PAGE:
Prime Minister John Howard’s attacks on Kim Beazley’s supposed lack of “ticker” in the 1998 election was another indication that Opposition leadership can be a factor in elections. [Read more…]


Enrolment Statistics State-By-State 1984-98

These are the statistics showing electoral enrolments at the Close of Rolls in each Federal election between 1984 and 1998.

The Close of Roll figures are calculated following the processing of all enrolment cards received by the date and time specified in the writ as the close of rolls.

Enrolment At Close of Rolls 1984-98
State 1984 1987 1990 1993 1996 1998
NSW
3 424 032
3 555 060
3 607 349
3 793 616
3 926 293
4 031 749
VIC
2 614 383
2 698 034
2 766 263
2 925 654
2 954 596
3 056 887
QLD
1 555 600
1 707 161
1 795 406
1 970 226
2 082 451
2 177 556
WA
859 623
906 677
978 147
1 035 381
1 077 647
1 140 845
SA
906 278
942 880
936 686
1 014 648
989 885
1 006 398
TAS
290 028
300 763
307 846
327 879
325 750
329 751
ACT
150 416
162 717
169 531
190 458
200 828
208 684
NT
68 857
79 921
78 647
91 105
97 740
104 755
AUS
9 869 217
10 353 213
10 666 875
11 348 967
11 655 190
12 056 625

Source: Australian Electoral Commission Publications.



Federal Election Pendulum – 1991

This is the federal election pendulum, based on the results of the 1990 federal election.

It was published in September 1991, two months after Paul Keating resigned as Treasurer and unsuccessfully challenged Bob Hawke’s leadership. Keating would go on to defeat Hawke in December 1991 and lead Labor to victory at the March 1993 election. [Read more…]


Governor-General Bill Hayden Opens The 36th Parliament

This is the speech by Governor-General Bill Hayden opening the 36th Parliament following the 1990 federal election.

It was Hayden’s first opening of parliament since his appointment as Governor-General in 1989. Previously, Hayden was Foreign Minister in the Hawke Labor government (1983-88). He was Minister for Social Security and Treasurer in the Whitlam Labor government (1972-75).

  • Listen to Hayden

Hansard transcript of Governor-General Bill Hayden’s speech opening Parliament.

His Excellency the Governor-General entered the chamber and, being seated, with the President on his right hand, commanded that a message be sent to the House of Representatives intimating that His Excellency desired the attendance of honourable members in the Senate chamber forthwith, who having come with their Speaker, His Excellency was pleased to deliver the following speech: [Read more…]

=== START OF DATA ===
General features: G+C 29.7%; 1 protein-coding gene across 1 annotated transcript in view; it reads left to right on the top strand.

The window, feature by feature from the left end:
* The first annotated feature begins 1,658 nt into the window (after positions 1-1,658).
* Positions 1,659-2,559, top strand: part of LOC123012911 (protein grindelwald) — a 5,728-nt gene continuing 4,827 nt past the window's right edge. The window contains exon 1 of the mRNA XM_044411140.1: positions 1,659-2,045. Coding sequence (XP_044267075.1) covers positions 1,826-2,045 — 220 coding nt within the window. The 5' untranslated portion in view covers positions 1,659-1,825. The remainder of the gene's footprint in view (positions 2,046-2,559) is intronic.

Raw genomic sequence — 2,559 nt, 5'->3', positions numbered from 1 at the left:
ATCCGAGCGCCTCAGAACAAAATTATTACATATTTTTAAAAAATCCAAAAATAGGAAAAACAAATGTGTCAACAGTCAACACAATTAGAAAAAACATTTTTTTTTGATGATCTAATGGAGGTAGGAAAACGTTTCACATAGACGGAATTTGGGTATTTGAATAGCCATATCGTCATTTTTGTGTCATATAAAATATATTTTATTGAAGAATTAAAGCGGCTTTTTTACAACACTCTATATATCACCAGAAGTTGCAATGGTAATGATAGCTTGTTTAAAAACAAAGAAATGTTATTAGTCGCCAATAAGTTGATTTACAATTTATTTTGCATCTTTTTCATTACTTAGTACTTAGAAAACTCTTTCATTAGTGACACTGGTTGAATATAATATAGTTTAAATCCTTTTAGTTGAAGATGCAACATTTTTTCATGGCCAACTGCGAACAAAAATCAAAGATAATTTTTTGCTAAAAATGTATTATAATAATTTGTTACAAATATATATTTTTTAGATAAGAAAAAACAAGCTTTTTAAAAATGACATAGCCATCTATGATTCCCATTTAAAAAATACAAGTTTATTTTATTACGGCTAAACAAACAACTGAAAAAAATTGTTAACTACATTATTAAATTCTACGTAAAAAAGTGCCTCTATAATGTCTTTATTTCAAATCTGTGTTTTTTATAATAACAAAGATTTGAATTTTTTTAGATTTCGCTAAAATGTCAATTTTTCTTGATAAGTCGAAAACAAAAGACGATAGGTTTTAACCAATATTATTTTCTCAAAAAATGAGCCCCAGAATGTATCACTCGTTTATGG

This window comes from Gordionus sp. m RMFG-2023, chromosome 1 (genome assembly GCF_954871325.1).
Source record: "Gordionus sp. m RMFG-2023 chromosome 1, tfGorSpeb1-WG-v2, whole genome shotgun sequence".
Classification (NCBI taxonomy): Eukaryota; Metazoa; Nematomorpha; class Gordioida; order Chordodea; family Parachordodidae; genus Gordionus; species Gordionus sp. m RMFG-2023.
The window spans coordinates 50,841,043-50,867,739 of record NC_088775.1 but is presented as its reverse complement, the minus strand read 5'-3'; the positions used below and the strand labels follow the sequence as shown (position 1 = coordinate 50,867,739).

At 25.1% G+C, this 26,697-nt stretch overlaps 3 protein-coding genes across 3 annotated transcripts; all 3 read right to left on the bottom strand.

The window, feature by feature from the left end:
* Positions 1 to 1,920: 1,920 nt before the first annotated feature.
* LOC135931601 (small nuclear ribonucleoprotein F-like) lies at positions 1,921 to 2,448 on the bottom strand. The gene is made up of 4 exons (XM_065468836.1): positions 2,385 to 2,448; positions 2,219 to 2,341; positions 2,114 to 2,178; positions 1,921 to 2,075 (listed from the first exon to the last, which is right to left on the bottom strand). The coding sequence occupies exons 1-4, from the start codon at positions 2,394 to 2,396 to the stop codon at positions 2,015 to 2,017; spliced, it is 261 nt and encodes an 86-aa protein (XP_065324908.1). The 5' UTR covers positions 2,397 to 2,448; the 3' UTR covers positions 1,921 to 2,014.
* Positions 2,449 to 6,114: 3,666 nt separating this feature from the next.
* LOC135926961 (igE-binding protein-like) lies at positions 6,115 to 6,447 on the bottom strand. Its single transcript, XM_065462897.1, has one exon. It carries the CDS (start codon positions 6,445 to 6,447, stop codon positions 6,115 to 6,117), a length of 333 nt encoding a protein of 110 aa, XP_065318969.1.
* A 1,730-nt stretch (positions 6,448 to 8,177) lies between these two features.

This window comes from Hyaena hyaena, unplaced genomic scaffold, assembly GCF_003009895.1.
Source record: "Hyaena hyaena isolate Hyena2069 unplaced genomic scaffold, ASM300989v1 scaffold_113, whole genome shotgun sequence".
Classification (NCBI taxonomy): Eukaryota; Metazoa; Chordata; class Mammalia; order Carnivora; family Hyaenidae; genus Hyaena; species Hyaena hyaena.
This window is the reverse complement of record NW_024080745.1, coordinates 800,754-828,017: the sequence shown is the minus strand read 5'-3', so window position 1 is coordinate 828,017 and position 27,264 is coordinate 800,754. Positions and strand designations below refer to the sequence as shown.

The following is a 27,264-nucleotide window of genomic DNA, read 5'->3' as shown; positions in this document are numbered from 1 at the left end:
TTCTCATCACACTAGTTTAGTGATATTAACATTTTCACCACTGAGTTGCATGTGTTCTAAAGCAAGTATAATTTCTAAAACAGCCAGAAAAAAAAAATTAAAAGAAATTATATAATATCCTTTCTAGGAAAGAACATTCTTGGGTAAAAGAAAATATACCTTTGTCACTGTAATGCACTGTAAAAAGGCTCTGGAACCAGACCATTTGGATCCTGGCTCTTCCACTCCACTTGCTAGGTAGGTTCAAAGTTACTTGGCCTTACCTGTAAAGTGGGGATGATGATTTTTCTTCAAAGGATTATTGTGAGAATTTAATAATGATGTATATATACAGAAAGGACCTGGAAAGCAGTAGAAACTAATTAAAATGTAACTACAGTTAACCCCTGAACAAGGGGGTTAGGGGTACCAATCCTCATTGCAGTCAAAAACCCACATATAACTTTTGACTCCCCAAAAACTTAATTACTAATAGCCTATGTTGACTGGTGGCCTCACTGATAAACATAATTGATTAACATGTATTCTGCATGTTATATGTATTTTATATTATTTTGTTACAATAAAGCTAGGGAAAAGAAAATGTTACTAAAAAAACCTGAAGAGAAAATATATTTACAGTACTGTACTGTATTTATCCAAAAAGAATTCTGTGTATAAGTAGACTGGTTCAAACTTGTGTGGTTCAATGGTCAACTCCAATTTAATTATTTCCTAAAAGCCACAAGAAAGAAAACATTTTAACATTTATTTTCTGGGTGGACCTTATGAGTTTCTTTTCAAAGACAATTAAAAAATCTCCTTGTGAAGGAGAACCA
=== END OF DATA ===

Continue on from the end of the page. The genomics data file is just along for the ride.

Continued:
1990 Federal Election: Two-Party-Preferred Statistics

The 1990 Federal Election joins a select list of federal elections where the party or parties that won a majority of the two-party-preferred vote failed to win the election.

The other elections were 1998, 1969, 1961 and 1954.

The Hawke Labor government was elected with 49.90% of the two-party-preferred vote. It secured 78 of the 148 seats (52.70%) in the House of Representatives. Thus, its exaggerated majority is 2.8%.

The ALP secured a majority of the two-party vote in two States (NSW & Queensland) and both Territories. There was an overall swing against the ALP of 0.9%.

Two-Party-Preferred Statistics 1990
House of Representatives – Summary
State ALP Votes ALP % L/NP Votes L/NP % Total Votes Exhausted Votes
New South Wales 1,744,666
52.13
1,601,846
47.87
3,346,512 8,159
Victoria 1,216,633
47.46
1,347,048
52.54
2,563,681 3,449
Queensland 837,508
50.19
831,015
49.81
1,668,523 3,074
Western Australia 420,816
47.13
472,092
52.87
892,908 1,791
South Australia 441,659
49.50
450,503
50.50
892,162 1,592
Tasmania 138,556
47.90
150,709
52.10
289,265 239
Australian Capital Territory 93,498
58.54
66,206
41.46
159,704 358
Northern Territory 37,498
55.02
30,650
44.98
68,148 109
Australia 4,930,834
49.90
4,950,069
50.10
9,880,903 18,771

 

Source: Australian Electoral Commission publications

 


Bob Hogg: 1990 Federal Election Analysis

Bob Hogg, National Secretary of the ALP, has addressed the National Press Club on the outcome of the 1990 Federal Election.

The complete audio of Hogg’s speech and answers to questions is available here. The transcript only covers the questions.

  • Listen to Bob Hogg

This is a transcript of the question and answer session following Bob Hogg’s National Press Club Address.

AMANDA BUCKLEY (Daily Telegraph): Mr Hogg, I want to ask you about the heavy cost of TV election ads. You were trying to get them knocked off before the election, and I’m wondering in retrospect, whether you’re glad you failed, considering you think that they were pretty effective. Will you be trying again before the next election, and how much did they end up costing you, overall? [Read more…]


ABC Radio 1990 Election Night Broadcast

As is its regular practice, the ABC broadcast live and continuous coverage of election counting on March 24, 1990.

The broadcast was hosted by John Highfield. Also appearing were Paul Murphy and the South Australian academic, Dean Jaensch. [Read more…]